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State Water Board Reverses Emergency Order As Feds Cancel Salmon Season Openers

by Dan Bacher
Fish advocates note that because of the poor management of Sacramento and Klamath rivers by the state and federal governments during the recent drought, fall-run Chinook, spring-run Chinook and Sacramento River winter-run Chinook populations have collapsed, prompting the closure of ocean and river salmon fisheries this year.
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Responding to pressure by fishing and environmental groups and the changing water conditions as a series of atmospheric rivers entered California, the State Water Resources Control Board on March 9 reversed its emergency order that waived Bay-Delta water quality standards.

The emergency order on February 21, 2023 approved a temporary urgency change petition (TUCP) to modify requirements included in the water right permits and license for the State Water Project and Central Valley Project for the period of February through March 2023.

But the damage has already been done to salmon and other fish during a year in which fishing for Chinook salmon will be closed along the coast from Cape Falcon, Oregon to the California/Mexico border.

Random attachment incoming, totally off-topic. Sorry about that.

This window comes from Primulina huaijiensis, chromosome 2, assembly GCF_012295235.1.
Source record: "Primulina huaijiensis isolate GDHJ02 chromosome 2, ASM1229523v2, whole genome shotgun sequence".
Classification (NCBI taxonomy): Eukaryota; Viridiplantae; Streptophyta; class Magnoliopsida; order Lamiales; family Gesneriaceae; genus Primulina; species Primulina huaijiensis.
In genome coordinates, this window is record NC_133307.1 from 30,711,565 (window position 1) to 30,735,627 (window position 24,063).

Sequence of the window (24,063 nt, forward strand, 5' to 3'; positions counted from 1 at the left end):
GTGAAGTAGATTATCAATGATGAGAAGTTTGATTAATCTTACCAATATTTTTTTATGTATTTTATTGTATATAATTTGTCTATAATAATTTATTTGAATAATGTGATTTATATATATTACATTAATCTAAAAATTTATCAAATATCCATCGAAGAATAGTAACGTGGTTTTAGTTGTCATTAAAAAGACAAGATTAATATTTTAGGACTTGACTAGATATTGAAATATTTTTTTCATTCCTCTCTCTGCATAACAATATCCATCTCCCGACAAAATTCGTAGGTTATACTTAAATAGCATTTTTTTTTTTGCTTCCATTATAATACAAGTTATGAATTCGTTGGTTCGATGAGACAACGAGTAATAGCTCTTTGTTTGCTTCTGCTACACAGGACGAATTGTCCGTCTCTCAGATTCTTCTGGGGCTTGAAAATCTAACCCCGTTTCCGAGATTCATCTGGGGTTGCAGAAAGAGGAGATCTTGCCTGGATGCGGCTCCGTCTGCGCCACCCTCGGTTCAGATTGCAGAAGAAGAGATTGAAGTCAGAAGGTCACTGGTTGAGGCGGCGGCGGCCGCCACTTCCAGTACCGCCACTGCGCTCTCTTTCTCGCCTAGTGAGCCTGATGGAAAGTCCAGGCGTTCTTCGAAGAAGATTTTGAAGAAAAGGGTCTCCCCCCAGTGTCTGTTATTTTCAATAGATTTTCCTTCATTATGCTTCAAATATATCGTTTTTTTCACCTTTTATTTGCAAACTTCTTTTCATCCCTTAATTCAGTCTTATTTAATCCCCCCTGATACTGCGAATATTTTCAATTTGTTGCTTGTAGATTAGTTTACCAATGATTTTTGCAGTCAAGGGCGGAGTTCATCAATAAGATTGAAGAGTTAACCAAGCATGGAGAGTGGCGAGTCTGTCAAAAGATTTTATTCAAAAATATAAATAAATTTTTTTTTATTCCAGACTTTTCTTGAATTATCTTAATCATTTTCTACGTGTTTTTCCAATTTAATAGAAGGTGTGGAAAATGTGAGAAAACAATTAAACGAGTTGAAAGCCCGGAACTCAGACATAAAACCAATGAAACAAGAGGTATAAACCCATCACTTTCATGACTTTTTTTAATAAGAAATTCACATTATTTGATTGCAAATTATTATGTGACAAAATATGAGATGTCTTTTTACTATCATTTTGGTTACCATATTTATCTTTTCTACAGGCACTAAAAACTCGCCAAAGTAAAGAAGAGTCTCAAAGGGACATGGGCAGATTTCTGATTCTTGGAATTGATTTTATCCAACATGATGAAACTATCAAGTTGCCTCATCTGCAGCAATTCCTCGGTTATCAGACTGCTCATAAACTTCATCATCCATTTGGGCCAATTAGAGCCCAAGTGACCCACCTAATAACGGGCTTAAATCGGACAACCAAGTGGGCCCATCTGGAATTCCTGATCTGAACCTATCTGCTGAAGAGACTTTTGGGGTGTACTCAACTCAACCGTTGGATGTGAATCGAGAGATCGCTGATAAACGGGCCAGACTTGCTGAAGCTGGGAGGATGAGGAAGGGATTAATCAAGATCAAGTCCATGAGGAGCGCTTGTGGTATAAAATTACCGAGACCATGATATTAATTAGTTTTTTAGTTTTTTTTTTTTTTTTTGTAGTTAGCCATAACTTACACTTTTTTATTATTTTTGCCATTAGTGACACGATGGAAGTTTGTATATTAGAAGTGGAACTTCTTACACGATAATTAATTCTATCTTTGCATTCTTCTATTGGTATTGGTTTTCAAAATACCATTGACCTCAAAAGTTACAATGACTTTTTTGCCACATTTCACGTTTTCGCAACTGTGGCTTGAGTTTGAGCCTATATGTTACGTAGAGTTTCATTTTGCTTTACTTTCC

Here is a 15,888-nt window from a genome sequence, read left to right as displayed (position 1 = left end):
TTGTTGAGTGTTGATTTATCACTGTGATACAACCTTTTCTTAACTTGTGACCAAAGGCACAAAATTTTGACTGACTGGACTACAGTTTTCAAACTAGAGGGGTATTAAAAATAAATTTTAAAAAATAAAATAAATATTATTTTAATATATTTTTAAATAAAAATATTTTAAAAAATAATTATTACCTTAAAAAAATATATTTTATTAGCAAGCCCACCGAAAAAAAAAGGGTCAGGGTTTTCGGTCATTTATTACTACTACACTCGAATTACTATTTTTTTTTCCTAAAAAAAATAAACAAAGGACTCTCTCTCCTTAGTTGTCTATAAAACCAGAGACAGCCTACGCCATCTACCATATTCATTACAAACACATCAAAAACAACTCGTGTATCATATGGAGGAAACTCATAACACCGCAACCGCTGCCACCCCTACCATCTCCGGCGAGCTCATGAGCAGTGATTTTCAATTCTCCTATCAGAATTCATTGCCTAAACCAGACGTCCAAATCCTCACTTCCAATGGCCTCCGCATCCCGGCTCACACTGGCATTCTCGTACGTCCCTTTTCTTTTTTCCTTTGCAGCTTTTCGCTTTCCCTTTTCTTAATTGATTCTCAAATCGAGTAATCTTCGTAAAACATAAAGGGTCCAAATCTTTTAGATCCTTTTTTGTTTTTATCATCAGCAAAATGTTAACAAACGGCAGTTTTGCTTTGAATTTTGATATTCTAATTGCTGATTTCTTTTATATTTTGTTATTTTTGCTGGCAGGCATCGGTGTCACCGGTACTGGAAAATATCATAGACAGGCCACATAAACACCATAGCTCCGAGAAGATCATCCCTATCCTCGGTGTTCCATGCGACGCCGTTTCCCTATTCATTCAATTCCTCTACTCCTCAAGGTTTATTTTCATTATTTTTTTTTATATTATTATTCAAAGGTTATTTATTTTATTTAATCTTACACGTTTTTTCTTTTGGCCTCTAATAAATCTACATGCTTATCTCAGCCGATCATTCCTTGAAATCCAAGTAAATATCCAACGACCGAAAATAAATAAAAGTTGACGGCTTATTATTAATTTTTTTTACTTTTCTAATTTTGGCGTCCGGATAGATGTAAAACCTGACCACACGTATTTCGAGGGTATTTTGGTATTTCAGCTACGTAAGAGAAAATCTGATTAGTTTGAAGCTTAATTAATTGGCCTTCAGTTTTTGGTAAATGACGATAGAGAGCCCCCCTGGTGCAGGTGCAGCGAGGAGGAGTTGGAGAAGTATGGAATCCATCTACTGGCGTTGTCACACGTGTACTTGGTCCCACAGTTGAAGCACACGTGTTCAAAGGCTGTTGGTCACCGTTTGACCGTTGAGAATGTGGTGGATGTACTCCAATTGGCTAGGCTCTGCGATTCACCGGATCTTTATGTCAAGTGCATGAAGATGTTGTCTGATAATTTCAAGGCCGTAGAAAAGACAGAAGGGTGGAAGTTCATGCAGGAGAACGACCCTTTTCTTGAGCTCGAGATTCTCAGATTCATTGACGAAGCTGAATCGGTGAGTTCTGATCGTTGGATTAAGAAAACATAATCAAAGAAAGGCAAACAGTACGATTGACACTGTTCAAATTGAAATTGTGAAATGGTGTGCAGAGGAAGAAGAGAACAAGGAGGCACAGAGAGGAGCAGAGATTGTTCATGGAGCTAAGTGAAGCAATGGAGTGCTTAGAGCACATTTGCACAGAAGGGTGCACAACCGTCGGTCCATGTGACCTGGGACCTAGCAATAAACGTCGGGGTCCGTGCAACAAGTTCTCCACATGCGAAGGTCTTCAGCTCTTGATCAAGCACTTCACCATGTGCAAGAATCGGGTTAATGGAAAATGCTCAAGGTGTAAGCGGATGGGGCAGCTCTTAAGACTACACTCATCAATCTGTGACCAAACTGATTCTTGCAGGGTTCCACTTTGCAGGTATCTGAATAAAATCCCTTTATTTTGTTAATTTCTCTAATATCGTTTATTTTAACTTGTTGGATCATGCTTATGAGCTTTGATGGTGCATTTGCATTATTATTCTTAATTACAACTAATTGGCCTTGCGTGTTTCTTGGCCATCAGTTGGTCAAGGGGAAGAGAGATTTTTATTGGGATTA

In a statement, the San Francisco Baykeeper said the order allowed agencies to “sequester water behind dams rather than let it flow into the Bay estuary,” causing environmental harm according to analyses from state and federal dam operators.

“The reduced flow of fresh water during February harmed commercial and recreational fisheries, and reduced survival of winter-run Chinook salmon and several of the Bay’s other imperiled fish species,” the group said.

The group said the order acknowledged the “importance of advocacy efforts as well as ongoing wet weather conditions that made the waiver meaningless.” The order stated:

“Based on the improved hydrology and in consideration of the public comments and the petition for reconsideration, this order finds that an urgent need for the changes no longer exists, the changes are no longer in the public interest, and the impacts of the changes on fish and wildlife are no longer reasonable.”